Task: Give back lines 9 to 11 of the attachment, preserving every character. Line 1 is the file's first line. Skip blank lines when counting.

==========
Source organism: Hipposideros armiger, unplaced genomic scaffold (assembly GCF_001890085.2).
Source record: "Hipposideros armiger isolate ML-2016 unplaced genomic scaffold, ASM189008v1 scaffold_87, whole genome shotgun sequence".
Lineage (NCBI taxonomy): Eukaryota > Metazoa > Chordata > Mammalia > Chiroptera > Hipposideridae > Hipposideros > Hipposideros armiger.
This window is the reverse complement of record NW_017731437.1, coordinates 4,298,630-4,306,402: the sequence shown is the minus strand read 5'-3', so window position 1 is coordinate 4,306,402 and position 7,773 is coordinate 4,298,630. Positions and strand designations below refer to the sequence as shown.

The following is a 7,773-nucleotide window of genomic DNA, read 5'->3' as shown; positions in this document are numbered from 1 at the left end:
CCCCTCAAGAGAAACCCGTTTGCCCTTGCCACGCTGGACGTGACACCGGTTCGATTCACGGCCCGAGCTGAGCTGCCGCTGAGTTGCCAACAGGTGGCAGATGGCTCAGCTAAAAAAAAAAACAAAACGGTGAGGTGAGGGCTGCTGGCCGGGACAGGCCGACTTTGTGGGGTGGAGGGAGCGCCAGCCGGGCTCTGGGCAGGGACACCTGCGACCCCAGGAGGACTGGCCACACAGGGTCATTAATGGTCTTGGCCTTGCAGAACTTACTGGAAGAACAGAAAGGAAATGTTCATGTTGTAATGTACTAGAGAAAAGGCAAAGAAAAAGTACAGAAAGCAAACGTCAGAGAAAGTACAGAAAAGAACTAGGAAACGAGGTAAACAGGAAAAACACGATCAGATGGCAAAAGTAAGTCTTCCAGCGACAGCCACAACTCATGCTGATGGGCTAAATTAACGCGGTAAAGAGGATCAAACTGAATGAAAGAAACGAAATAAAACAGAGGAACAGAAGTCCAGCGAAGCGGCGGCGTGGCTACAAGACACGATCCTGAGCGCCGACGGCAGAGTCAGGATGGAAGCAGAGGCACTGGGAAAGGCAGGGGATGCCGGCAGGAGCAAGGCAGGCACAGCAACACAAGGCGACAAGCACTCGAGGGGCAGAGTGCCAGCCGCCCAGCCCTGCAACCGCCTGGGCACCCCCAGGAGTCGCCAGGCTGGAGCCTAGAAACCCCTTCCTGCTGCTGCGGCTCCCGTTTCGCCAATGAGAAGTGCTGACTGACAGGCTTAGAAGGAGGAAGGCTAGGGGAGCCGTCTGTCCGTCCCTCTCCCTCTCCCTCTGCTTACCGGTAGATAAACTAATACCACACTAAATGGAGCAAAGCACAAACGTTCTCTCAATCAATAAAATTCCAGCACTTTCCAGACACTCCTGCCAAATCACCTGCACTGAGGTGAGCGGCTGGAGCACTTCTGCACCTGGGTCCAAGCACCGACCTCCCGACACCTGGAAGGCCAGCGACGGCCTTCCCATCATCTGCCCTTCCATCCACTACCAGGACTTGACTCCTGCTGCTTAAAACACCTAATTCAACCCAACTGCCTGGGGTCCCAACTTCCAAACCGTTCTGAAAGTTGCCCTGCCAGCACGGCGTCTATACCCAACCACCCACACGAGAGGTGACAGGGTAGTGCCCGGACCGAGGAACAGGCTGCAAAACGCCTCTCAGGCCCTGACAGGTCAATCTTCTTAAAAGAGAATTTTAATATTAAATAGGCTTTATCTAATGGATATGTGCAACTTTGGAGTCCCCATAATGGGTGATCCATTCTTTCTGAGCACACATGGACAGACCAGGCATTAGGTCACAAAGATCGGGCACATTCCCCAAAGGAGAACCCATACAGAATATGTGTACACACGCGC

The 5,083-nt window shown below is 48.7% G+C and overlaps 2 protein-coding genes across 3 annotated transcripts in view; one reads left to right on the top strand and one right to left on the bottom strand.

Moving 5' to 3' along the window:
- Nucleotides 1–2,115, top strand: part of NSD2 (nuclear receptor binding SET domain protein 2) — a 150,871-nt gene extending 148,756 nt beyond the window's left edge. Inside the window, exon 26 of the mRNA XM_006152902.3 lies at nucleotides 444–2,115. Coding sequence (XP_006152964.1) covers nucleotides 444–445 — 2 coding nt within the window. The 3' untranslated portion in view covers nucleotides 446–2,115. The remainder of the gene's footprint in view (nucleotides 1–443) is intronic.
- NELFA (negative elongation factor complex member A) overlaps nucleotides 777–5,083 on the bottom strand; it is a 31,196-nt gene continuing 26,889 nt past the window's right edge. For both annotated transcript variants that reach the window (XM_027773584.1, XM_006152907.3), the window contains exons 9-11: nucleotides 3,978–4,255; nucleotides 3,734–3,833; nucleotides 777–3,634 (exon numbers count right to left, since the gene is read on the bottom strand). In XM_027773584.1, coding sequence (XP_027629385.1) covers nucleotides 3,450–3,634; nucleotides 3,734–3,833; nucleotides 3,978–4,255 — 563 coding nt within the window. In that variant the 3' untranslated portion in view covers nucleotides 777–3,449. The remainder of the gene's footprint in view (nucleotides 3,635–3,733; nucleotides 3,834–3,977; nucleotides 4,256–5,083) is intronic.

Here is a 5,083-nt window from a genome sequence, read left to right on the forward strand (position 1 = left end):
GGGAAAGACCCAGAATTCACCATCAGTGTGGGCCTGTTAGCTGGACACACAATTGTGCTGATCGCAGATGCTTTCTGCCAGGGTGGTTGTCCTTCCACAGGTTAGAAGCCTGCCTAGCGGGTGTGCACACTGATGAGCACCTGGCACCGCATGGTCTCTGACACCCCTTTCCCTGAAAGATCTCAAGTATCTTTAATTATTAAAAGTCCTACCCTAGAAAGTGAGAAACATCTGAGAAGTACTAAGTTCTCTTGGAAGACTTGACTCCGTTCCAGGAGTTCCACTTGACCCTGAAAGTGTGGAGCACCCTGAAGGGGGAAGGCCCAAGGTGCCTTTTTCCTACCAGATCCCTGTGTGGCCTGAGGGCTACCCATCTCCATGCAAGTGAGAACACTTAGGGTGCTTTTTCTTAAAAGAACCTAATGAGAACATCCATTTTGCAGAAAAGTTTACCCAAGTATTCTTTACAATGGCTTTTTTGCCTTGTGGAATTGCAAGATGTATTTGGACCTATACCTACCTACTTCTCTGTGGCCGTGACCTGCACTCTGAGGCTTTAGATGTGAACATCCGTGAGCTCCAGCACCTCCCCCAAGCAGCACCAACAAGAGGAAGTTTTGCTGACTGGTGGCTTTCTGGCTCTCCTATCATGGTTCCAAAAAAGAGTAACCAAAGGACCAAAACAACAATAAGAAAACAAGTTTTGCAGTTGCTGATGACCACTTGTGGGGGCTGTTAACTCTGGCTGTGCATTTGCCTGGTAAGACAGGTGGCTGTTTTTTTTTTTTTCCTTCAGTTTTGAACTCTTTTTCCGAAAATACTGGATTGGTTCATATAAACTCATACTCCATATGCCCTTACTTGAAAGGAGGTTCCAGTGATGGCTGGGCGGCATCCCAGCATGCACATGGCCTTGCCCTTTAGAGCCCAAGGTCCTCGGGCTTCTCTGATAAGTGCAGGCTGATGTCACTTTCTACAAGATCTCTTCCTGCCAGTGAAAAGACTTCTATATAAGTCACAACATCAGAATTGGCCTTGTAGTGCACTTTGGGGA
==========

- Nucleotides 1–2,115, top strand: part of NSD2 (nuclear receptor binding SET domain protein 2) — a 150,871-nt gene extending 148,756 nt beyond the window's left edge. Inside the window, exon 26 of the mRNA XM_006152902.3 lies at nucleotides 444–2,115. Coding sequence (XP_006152964.1) covers nucleotides 444–445 — 2 coding nt within the window. The 3' untranslated portion in view covers nucleotides 446–2,115. The remainder of the gene's footprint in view (nucleotides 1–443) is intronic.
- NELFA (negative elongation factor complex member A) overlaps nucleotides 777–5,083 on the bottom strand; it is a 31,196-nt gene continuing 26,889 nt past the window's right edge. For both annotated transcript variants that reach the window (XM_027773584.1, XM_006152907.3), the window contains exons 9-11: nucleotides 3,978–4,255; nucleotides 3,734–3,833; nucleotides 777–3,634 (exon numbers count right to left, since the gene is read on the bottom strand). In XM_027773584.1, coding sequence (XP_027629385.1) covers nucleotides 3,450–3,634; nucleotides 3,734–3,833; nucleotides 3,978–4,255 — 563 coding nt within the window. In that variant the 3' untranslated portion in view covers nucleotides 777–3,449. The remainder of the gene's footprint in view (nucleotides 3,635–3,733; nucleotides 3,834–3,977; nucleotides 4,256–5,083) is intronic.

Here is a 5,083-nt window from a genome sequence, read left to right on the forward strand (position 1 = left end):